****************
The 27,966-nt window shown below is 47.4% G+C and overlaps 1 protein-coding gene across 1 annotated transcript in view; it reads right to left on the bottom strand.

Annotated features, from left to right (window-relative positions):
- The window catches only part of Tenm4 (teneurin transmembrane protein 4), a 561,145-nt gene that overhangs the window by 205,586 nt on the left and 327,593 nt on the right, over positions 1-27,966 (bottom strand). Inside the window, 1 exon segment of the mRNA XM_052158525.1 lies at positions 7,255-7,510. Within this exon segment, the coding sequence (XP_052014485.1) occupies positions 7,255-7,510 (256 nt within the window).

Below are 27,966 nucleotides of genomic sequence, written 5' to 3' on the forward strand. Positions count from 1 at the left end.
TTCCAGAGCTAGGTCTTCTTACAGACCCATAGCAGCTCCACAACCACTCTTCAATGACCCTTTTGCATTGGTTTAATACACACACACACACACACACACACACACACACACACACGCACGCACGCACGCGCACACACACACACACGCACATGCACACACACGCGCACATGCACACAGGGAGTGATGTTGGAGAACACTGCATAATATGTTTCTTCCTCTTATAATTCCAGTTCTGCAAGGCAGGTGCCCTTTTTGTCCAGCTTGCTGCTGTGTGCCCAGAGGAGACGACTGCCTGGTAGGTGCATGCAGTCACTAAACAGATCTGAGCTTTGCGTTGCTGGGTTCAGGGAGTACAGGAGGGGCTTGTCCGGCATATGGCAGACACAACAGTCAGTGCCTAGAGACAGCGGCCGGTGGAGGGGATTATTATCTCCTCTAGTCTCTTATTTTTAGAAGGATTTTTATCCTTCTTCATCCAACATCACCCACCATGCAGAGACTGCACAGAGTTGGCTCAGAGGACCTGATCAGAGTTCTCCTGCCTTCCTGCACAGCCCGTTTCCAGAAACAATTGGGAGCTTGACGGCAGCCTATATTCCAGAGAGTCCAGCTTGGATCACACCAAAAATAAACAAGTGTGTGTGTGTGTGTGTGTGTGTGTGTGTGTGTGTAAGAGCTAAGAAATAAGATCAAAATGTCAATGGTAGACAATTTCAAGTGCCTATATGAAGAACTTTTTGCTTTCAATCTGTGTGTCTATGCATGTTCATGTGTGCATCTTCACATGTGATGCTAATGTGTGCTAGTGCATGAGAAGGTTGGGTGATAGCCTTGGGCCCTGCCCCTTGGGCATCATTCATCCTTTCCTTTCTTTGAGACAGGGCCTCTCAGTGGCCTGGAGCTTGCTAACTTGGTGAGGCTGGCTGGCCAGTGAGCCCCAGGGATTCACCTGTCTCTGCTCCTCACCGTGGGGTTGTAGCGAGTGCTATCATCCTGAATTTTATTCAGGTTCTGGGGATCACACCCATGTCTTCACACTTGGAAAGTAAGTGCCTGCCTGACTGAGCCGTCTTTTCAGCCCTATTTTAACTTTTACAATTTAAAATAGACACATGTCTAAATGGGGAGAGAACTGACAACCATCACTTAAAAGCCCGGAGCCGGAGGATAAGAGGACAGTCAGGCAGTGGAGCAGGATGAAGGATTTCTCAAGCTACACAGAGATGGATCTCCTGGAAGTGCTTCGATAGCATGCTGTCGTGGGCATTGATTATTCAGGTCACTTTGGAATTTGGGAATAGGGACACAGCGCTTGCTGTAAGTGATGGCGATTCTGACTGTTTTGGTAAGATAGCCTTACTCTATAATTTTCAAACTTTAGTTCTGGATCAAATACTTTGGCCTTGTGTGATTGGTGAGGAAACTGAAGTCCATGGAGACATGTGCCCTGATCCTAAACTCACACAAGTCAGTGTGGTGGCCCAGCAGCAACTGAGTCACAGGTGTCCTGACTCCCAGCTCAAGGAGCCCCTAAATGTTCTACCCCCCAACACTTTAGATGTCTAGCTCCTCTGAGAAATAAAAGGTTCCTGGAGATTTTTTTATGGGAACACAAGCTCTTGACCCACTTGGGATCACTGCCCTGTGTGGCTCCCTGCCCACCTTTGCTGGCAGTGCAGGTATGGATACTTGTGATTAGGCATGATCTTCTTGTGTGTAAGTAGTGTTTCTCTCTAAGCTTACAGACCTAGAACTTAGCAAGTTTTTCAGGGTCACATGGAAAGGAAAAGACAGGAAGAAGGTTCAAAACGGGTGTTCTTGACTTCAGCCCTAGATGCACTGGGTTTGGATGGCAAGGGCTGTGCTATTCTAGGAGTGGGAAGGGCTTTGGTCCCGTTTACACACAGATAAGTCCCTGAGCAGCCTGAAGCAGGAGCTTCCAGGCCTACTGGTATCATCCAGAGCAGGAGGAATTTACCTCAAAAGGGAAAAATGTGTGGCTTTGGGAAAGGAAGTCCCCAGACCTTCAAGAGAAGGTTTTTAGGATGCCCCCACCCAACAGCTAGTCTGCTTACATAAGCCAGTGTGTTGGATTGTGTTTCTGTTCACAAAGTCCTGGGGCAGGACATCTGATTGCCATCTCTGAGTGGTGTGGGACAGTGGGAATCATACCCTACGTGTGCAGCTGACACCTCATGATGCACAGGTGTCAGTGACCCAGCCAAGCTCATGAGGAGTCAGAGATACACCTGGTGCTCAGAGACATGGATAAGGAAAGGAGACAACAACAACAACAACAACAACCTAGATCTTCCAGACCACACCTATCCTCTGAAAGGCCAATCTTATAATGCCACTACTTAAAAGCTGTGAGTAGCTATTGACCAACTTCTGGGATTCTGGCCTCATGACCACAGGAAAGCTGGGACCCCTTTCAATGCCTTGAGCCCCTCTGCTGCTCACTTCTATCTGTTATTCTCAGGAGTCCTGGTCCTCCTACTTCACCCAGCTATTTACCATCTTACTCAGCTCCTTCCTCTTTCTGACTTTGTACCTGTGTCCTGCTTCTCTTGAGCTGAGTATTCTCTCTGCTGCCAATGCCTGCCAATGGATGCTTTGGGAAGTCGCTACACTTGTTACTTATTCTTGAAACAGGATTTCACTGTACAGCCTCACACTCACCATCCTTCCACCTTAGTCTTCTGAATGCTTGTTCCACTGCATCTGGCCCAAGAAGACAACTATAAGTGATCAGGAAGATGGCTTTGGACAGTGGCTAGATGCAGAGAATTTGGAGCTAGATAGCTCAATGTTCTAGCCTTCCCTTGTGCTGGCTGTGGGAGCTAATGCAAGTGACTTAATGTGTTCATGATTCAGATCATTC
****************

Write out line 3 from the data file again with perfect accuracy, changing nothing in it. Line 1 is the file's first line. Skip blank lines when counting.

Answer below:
- The window catches only part of Tenm4 (teneurin transmembrane protein 4), a 561,145-nt gene that overhangs the window by 205,586 nt on the left and 327,593 nt on the right, over positions 1-27,966 (bottom strand). Inside the window, 1 exon segment of the mRNA XM_052158525.1 lies at positions 7,255-7,510. Within this exon segment, the coding sequence (XP_052014485.1) occupies positions 7,255-7,510 (256 nt within the window).